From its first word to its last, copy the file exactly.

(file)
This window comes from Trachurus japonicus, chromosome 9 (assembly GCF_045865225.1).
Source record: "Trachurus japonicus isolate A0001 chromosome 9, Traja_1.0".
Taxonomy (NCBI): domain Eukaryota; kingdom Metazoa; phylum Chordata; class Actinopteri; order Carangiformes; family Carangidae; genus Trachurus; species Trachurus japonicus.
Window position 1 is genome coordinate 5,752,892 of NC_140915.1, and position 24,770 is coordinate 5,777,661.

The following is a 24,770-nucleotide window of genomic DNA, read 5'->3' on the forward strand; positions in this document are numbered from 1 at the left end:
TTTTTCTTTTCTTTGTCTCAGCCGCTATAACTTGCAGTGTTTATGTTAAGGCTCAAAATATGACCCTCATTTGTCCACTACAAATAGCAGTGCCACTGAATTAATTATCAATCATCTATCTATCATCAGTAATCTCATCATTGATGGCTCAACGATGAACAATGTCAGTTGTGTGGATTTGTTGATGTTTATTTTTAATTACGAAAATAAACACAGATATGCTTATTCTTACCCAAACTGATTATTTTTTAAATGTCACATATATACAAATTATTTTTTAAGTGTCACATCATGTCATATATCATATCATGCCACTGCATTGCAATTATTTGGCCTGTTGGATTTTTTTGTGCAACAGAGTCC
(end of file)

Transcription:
This window comes from Trachurus japonicus, chromosome 9 (assembly GCF_045865225.1).
Source record: "Trachurus japonicus isolate A0001 chromosome 9, Traja_1.0".
Taxonomy (NCBI): domain Eukaryota; kingdom Metazoa; phylum Chordata; class Actinopteri; order Carangiformes; family Carangidae; genus Trachurus; species Trachurus japonicus.
Window position 1 is genome coordinate 5,752,892 of NC_140915.1, and position 24,770 is coordinate 5,777,661.

The following is a 24,770-nucleotide window of genomic DNA, read 5'->3' on the forward strand; positions in this document are numbered from 1 at the left end:
TTTTTCTTTTCTTTGTCTCAGCCGCTATAACTTGCAGTGTTTATGTTAAGGCTCAAAATATGACCCTCATTTGTCCACTACAAATAGCAGTGCCACTGAATTAATTATCAATCATCTATCTATCATCAGTAATCTCATCATTGATGGCTCAACGATGAACAATGTCAGTTGTGTGGATTTGTTGATGTTTATTTTTAATTACGAAAATAAACACAGATATGCTTATTCTTACCCAAACTGATTATTTTTTAAATGTCACATATATACAAATTATTTTTTAAGTGTCACATCATGTCATATATCATATCATGCCACTGCATTGCAATTATTTGGCCTGTTGGATTTTTTTGTGCAACAGAGTCC